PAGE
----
Art: the value of the artist’s approach

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The value of the artist's approach

Contemporary entrepreneurial artists are developing parallel projects to broaden markets

T he 90s world of cool Britannia and the excitement and optimism around it allowed for a thriving art market at all levels. There was exciting, intelligent art being made around the country which was being bought by dentists and bankers and solicitors and entrepreneurs, all keen to buy into the zeitgeist and the idea of Young British contemporary art. Thousands of artists were able to make a living.

The credit crunch brought this world crashing down. There was no longer an appetite for contemporary art among this broader demographic as they saw their disposable income threatened. Some artists saw this as an exciting opportunity to take their practice off in new directions.

Using the mindset developed as contemporary artists, they forged parallel approaches to their creative endeavours. As we deal with the ongoing effects of coronavirus, with teaching and curating opportunities (how many artists supplement their income) increasingly thin on the ground, these pioneering artists offer ever more valuable insights into how to make a creative living.

A request for help from collectors who had previously bought my work led me to a happy parallel career as an art advisor, and my contemporaries below have used the open and critical thinking that is essential to any successful contemporary art career and developed projects that engage both their creativity and entrepreneurial spirit.

Sarah Baker

Sarah Baker is a contemporary artist whose work explores desire and fantasy through the creation of various fictional characters. The work considers the mystique of luxury products and how their branding and subsequent value is created through the highly fictive practices of advertising and marketing. Her artwork appears as magazine spreads, performance, sculpture and video.

Sarah Baker Perfumes is an extension of Baker’s artistic practice, where the scents themselves emerge as glamorous inanimate characters in lavish settings. Though born from fantasy and capable of transporting you to an extravagant world, each perfume is a tangible statement designed for everyday use.

Baker began developing her perfume line with the Institute for Art and Olfaction in 2013. By 2016, she debuted her first two fragrances at the Hammer Museum: Leopard and Greek Keys, made by perfumer Ashley Eden Kessler.

Later that year, Baker added two new scents to her collection, Lace and Tartan, made by perfumer Sarah McCartney. All four scents were featured at an immersive installation at Luton’s Storefront Gallery in Baker’s exhibition titled Sixth Floor.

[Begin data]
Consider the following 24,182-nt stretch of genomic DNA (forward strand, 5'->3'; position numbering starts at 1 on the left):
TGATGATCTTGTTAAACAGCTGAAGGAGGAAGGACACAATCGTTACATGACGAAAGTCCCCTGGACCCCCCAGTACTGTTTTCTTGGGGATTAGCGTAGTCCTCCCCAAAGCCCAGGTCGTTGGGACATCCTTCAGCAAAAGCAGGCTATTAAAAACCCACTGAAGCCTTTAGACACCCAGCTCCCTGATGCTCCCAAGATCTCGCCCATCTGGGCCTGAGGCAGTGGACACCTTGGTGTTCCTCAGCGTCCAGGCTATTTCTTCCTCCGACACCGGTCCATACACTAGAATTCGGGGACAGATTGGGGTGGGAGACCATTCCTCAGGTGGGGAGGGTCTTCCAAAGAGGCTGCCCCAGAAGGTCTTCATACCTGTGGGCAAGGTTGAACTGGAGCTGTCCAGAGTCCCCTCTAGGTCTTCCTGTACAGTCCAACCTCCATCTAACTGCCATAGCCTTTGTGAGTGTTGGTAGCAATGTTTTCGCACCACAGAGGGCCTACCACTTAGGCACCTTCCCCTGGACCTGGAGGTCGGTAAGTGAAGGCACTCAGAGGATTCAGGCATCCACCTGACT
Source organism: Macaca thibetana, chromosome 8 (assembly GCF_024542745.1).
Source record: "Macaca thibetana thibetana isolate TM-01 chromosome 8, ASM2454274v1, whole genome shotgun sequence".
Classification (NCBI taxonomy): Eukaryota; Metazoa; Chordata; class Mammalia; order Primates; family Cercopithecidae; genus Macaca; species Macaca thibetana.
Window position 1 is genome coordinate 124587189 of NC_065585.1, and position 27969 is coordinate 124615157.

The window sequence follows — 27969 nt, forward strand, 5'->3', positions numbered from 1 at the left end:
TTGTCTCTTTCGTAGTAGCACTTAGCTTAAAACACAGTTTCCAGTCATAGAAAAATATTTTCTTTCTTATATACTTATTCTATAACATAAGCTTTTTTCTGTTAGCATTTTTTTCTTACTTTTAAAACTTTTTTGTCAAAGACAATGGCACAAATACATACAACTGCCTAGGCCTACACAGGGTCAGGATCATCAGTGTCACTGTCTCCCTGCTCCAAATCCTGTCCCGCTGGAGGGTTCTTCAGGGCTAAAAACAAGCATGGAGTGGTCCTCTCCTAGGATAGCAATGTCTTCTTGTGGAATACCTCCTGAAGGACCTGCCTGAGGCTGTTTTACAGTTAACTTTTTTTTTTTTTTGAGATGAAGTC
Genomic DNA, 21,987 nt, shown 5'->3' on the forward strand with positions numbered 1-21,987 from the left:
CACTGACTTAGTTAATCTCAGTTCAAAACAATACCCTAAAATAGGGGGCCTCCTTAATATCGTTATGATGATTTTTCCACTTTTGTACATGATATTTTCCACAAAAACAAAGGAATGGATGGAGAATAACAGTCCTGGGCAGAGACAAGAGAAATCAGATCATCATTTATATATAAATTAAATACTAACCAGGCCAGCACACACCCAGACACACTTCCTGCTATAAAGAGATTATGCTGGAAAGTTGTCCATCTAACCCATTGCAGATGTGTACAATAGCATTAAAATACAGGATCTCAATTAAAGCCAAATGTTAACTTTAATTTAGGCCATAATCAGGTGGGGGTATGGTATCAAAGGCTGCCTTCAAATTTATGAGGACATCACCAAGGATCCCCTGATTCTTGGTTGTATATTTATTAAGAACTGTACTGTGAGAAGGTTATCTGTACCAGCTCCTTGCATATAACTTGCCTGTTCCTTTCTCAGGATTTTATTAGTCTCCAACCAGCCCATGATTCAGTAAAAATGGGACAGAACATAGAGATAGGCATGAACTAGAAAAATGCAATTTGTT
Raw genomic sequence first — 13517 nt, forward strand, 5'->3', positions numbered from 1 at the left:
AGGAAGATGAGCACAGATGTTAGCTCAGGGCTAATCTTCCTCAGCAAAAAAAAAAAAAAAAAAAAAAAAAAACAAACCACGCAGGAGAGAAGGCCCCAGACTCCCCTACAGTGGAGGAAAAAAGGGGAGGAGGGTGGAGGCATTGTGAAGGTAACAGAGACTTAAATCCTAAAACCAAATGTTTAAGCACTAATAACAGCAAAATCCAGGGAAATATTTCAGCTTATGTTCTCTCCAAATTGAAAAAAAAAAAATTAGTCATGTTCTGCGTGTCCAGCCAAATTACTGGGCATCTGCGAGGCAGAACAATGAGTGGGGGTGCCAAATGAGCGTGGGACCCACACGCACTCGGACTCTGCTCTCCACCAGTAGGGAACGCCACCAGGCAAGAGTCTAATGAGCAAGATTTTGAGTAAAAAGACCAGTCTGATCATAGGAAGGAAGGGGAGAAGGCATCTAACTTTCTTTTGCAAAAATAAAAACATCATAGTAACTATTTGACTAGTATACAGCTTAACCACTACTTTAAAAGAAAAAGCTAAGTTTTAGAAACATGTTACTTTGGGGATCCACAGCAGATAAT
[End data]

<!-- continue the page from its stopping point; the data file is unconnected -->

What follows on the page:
The SARAH BAKER Collection offers eight unique perfumes in a sculptural 50ml bottle designed by Sarah Baker. Its joyful logo and signature cap, referencing the colour of the Golden Gate Bridge, are both inspired by San Francisco. But each fragrance has a singular character of its own, whether inspired by the glamour of Audrey Hepburn and Cary Grant, the seminal work of French surrealist filmmaker Germaine Dulac, or the mysterious Scottish Highlands.

The fragrance brand, has since taken on a life of its own, undoubtedly works of art that simultaneously stand their own ground in the grand traditions of the best perfumery.

Aishleen Lester

After finishing her masters at the Royal Academy of Art in London, Aishleen Lester was represented by the very well respected Riflemaker Gallery in London. Lester had a series of shows of her large sculptural work in London and New York, where she collaborated with choreographers to make interactive stage sets, including a commission by Selfridges department store to make a large installation for their Wonder Windows.

At the same time Lester began to feel that she would like to make work on a different scale. This resulted in her enrolment on a soldering course, and the eventual creation of the award winning Le Ster jewellery.

'The crossover between art and jewellery seemed like a natural progression. It meant that I could use the creative skills I had learnt as a practising artist to create objects that could be worn and become part of someone’s every day. I love the fact that you design a piece of jewellery with a particular story in mind but then it gets worn and the person forms their own connections with a piece – the process feels very much alive.'

Elegant, contemporary fine jewellery set with coloured gemstones and diamonds, Le Ster is identified by the industry as the brand to watch, winning the highly competitive The Jewellery Cut Live Bursary in February 2020. Aishleen’s luxurious motifs and energising use of colour have already caught the attention of jewellery insiders. She was named Designer to Watch at the jewellery trade show IJL in 2018, shortlisted for Benchpeg’s Innovation in Jewellery Award and went on to win a place in 2019 on the respected and competitive business incubator Setting Out at The Goldsmiths Centre.

The Jewellery Cut co-founder Rachael Taylor describes Le Ster as 'perfectly embodying the current zeitgeist in contemporary jewellery. I’ve admired Aishleen Lester’s jewellery since she launched her brand in 2017. I love the firework motif she uses in her debut collection, Light the Grey. Somehow she’s managed to make it feel soft and quiet, yet energising. Her use of colour, and precious jewels make it fantastically wearable, scaled up or down. It’s the perfect fit for The Jewellery Cut Live, and I can’t wait to see what Le Ster does next.'

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